The photo below shows this module.
On the front right is a component that looks a bit like a power transistor.
However, it is an adjustable component (note the screw in the middle), probably a variable resistor.
The PM mixer / key / TV module.
SCO (subcarrier oscillator) and differential amplifier
This module is used for transmitting three channels of analog scientific data.
(This is in contrast to most of the data, which was transmitted digitally, using pulse-code modulation (PCM).)
Each of the three scientific signals modulates a subcarrier oscillator on a different frequency:
95 kHz, 125 kHz, and 165 kHz.
These signals are sent to the FM mixer / LM PCM limiter module, which will be discussed in the next section.
This module also contains relays so the real-time scientific data could be directed to tape for storage.
The recorded data could be played back for transmission, amplified by the differential amplifiers.
The mode was controlled by the S-band Aux TV/SCI switch. If set to SCI, real-time scientific data was transmitted.
If the transmitter was used for TV, the scientific data was recorded to tape for later playback.
The tape recorder switch was set to PCM/ANLG to play back the analog data.
Diagram of the SCO differential amplifier module. From Command/Service Module Systems Handbook p63.
Inside, the three large tan oscillator modules are visible. The three relays are the smaller grayish boxes.
This module has the D-Sub connector attached with wires and rotated 90°, unlike the other modules that have the connector mounted to the end of the module.
The SCO & differential amplifier module.
On the other side of the module, the circuitry is visible. Note the 6-pin transistors (gold and green circles).
These probably contain two carefully-matched transistors for the differential amplifiers.
The performance of a differential amplifier strongly depends on its two input transistors; by putting the
transistors in the same package, the effects of temperature are minimized.
Another view of the SCO & differential amplifier module.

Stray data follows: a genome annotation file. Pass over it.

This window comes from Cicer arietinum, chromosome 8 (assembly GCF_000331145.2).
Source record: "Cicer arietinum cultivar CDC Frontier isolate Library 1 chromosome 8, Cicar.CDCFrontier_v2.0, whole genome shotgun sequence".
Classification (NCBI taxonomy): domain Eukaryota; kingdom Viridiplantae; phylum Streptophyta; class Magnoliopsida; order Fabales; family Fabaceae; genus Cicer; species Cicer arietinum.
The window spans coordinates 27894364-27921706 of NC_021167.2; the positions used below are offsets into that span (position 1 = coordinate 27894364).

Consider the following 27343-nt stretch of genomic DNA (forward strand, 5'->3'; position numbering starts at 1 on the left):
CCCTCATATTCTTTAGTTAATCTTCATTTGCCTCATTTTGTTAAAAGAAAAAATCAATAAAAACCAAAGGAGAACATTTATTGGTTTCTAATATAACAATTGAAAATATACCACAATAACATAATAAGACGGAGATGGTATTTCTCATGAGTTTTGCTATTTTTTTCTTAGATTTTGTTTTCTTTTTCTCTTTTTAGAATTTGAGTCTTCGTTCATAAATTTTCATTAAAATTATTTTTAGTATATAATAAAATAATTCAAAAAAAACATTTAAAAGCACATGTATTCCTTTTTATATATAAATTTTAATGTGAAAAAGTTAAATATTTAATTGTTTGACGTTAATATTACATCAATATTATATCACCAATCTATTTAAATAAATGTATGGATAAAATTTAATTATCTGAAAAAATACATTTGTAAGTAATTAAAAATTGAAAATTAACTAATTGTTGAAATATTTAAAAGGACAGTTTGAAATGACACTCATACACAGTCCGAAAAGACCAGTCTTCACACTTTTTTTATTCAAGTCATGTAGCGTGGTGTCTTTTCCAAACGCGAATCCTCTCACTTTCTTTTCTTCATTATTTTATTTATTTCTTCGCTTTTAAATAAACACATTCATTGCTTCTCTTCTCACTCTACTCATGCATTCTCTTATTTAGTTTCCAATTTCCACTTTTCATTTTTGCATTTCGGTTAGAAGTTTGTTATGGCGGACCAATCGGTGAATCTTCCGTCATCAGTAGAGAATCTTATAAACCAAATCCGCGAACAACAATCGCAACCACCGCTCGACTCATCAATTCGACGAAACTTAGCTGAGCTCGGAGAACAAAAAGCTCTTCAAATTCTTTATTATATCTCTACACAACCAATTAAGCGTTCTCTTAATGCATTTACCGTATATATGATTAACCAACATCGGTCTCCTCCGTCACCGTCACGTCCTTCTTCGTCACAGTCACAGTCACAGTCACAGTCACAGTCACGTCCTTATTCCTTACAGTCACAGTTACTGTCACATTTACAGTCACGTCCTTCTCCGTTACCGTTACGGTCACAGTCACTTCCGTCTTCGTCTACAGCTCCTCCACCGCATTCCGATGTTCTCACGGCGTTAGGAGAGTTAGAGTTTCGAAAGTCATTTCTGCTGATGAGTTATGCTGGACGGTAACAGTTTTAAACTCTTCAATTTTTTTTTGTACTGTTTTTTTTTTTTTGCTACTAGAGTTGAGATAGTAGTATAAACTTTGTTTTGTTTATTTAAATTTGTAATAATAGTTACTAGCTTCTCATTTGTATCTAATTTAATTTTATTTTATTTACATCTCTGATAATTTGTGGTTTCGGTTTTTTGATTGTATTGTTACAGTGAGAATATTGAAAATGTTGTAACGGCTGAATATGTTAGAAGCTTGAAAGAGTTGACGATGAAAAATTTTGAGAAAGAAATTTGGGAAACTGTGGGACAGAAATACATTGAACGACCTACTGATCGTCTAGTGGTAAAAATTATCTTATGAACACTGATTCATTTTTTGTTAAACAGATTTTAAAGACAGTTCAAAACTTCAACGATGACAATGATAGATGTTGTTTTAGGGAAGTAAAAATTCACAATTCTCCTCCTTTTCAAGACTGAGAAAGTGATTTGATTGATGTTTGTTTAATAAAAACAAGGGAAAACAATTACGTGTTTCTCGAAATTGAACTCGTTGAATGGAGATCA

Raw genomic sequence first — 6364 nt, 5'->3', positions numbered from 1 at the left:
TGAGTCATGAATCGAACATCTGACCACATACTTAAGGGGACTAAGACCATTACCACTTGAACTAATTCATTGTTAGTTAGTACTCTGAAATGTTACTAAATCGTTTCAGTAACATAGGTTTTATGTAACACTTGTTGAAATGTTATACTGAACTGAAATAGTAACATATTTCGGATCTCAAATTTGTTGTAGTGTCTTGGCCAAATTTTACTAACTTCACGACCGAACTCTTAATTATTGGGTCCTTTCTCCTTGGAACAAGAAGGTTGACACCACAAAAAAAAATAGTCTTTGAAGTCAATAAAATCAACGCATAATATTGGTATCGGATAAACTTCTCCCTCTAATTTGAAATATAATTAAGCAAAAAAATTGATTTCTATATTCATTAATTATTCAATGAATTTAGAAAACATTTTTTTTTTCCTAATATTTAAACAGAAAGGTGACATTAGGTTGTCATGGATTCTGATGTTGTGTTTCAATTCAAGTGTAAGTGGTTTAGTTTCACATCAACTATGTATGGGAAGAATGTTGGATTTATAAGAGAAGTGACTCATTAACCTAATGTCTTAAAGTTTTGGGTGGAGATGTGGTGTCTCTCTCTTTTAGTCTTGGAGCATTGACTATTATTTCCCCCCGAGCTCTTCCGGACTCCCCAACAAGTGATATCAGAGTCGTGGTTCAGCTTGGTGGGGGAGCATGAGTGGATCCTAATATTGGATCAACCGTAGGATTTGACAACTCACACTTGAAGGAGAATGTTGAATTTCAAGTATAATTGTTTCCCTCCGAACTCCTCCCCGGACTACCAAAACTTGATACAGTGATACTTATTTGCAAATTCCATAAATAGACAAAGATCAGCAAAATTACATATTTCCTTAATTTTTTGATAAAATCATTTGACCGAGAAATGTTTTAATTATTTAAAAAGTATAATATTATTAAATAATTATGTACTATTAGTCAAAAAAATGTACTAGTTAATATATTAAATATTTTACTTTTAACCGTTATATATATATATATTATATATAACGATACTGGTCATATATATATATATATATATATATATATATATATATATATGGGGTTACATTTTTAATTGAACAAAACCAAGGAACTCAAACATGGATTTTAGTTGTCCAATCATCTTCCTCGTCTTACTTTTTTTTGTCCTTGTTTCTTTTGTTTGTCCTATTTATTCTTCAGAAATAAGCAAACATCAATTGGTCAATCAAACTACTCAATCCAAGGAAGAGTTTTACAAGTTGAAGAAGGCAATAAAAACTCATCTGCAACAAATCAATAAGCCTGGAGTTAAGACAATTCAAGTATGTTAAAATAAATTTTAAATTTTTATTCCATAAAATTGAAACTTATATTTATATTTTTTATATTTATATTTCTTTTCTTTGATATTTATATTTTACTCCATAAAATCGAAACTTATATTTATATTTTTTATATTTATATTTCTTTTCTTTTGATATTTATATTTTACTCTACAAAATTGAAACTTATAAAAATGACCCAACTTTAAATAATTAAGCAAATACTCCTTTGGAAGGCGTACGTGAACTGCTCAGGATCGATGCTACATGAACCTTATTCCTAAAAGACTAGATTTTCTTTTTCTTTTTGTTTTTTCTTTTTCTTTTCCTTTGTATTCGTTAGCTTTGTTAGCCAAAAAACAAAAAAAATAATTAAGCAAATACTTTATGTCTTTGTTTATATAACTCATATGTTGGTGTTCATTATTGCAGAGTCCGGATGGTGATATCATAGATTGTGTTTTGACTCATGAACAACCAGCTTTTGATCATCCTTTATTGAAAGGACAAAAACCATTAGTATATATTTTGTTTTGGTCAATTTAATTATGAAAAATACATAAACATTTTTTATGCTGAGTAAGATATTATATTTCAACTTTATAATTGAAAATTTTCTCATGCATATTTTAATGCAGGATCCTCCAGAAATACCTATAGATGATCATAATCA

FM mixer / LM PCM limiter module
The final module is the FM mixer / LM PCM limiter.
Like the PM mixer module, this module combines multiple signals for transmission.
But this module prepares signals for FM transmission rather than PM transmission.
Specifically, the module combines the three analog scientific data inputs,
digital PCM data from the Lunar Module, intercom voice from the Lunar module,
and PCM data modulated at 1.024 MHz.
Various switches on the console control the different modes.
Diagram of the FM mixer / LM PCM limiter module. From Command/Service Module Systems Handbook p63.
The photo below shows the module's circuitry. It has four gray transformers along with
the typical transistors, diodes, resistors, and capacitors.
The FM mixer / LM PCM limiter module.
The unusual feature of this module is the encapsulated module in the upper left.
This module appears to contain three transistors and five capacitors.
It's unclear why these components are encased in plastic.
The block diagram for this module doesn't show any special circuitry that
would motivate encapsulation. I hope to reverse-engineer this module to
figure this out.
The encapsulated block appears to contain three transistors and five capacitors.
Conclusion
Well, I had planned to write a quick description of what we saw inside the premodulation processor